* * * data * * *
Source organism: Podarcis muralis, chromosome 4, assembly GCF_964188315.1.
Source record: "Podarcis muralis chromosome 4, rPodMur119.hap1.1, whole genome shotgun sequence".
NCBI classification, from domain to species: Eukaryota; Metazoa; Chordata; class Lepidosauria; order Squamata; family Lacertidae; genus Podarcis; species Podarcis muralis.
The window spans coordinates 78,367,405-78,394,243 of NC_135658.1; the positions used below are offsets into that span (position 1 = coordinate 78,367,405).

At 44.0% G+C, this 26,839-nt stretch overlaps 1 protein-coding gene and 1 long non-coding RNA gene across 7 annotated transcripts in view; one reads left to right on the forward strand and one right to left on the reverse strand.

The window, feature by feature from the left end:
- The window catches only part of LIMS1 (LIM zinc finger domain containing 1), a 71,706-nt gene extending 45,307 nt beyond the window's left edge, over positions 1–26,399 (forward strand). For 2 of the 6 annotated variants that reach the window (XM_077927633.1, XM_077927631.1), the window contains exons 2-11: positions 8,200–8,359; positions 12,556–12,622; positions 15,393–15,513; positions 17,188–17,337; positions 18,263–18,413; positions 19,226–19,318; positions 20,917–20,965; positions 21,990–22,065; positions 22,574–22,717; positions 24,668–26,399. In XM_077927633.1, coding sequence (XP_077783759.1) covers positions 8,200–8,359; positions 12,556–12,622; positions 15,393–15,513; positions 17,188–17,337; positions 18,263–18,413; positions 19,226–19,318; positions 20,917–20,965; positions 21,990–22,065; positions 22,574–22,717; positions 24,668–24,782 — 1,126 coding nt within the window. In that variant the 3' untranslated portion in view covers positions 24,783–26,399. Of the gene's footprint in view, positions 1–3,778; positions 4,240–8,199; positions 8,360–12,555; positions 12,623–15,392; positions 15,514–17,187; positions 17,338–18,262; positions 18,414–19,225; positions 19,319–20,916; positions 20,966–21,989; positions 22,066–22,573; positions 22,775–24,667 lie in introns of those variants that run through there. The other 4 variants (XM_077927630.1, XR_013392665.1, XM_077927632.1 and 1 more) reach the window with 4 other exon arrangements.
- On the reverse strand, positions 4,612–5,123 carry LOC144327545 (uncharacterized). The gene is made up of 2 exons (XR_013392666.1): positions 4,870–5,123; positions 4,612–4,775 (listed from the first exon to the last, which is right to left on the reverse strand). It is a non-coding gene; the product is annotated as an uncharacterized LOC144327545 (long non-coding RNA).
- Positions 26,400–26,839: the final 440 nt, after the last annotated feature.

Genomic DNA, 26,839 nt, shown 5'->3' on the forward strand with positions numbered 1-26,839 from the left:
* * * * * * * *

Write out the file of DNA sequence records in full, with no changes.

Source organism: Podarcis muralis, chromosome 4, assembly GCF_964188315.1.
Source record: "Podarcis muralis chromosome 4, rPodMur119.hap1.1, whole genome shotgun sequence".
NCBI classification, from domain to species: Eukaryota; Metazoa; Chordata; class Lepidosauria; order Squamata; family Lacertidae; genus Podarcis; species Podarcis muralis.
The window spans coordinates 78,367,405-78,394,243 of NC_135658.1; the positions used below are offsets into that span (position 1 = coordinate 78,367,405).

At 44.0% G+C, this 26,839-nt stretch overlaps 1 protein-coding gene and 1 long non-coding RNA gene across 7 annotated transcripts in view; one reads left to right on the forward strand and one right to left on the reverse strand.

The window, feature by feature from the left end:
- The window catches only part of LIMS1 (LIM zinc finger domain containing 1), a 71,706-nt gene extending 45,307 nt beyond the window's left edge, over positions 1–26,399 (forward strand). For 2 of the 6 annotated variants that reach the window (XM_077927633.1, XM_077927631.1), the window contains exons 2-11: positions 8,200–8,359; positions 12,556–12,622; positions 15,393–15,513; positions 17,188–17,337; positions 18,263–18,413; positions 19,226–19,318; positions 20,917–20,965; positions 21,990–22,065; positions 22,574–22,717; positions 24,668–26,399. In XM_077927633.1, coding sequence (XP_077783759.1) covers positions 8,200–8,359; positions 12,556–12,622; positions 15,393–15,513; positions 17,188–17,337; positions 18,263–18,413; positions 19,226–19,318; positions 20,917–20,965; positions 21,990–22,065; positions 22,574–22,717; positions 24,668–24,782 — 1,126 coding nt within the window. In that variant the 3' untranslated portion in view covers positions 24,783–26,399. Of the gene's footprint in view, positions 1–3,778; positions 4,240–8,199; positions 8,360–12,555; positions 12,623–15,392; positions 15,514–17,187; positions 17,338–18,262; positions 18,414–19,225; positions 19,319–20,916; positions 20,966–21,989; positions 22,066–22,573; positions 22,775–24,667 lie in introns of those variants that run through there. The other 4 variants (XM_077927630.1, XR_013392665.1, XM_077927632.1 and 1 more) reach the window with 4 other exon arrangements.
- On the reverse strand, positions 4,612–5,123 carry LOC144327545 (uncharacterized). The gene is made up of 2 exons (XR_013392666.1): positions 4,870–5,123; positions 4,612–4,775 (listed from the first exon to the last, which is right to left on the reverse strand). It is a non-coding gene; the product is annotated as an uncharacterized LOC144327545 (long non-coding RNA).
- Positions 26,400–26,839: the final 440 nt, after the last annotated feature.

Genomic DNA, 26,839 nt, shown 5'->3' on the forward strand with positions numbered 1-26,839 from the left: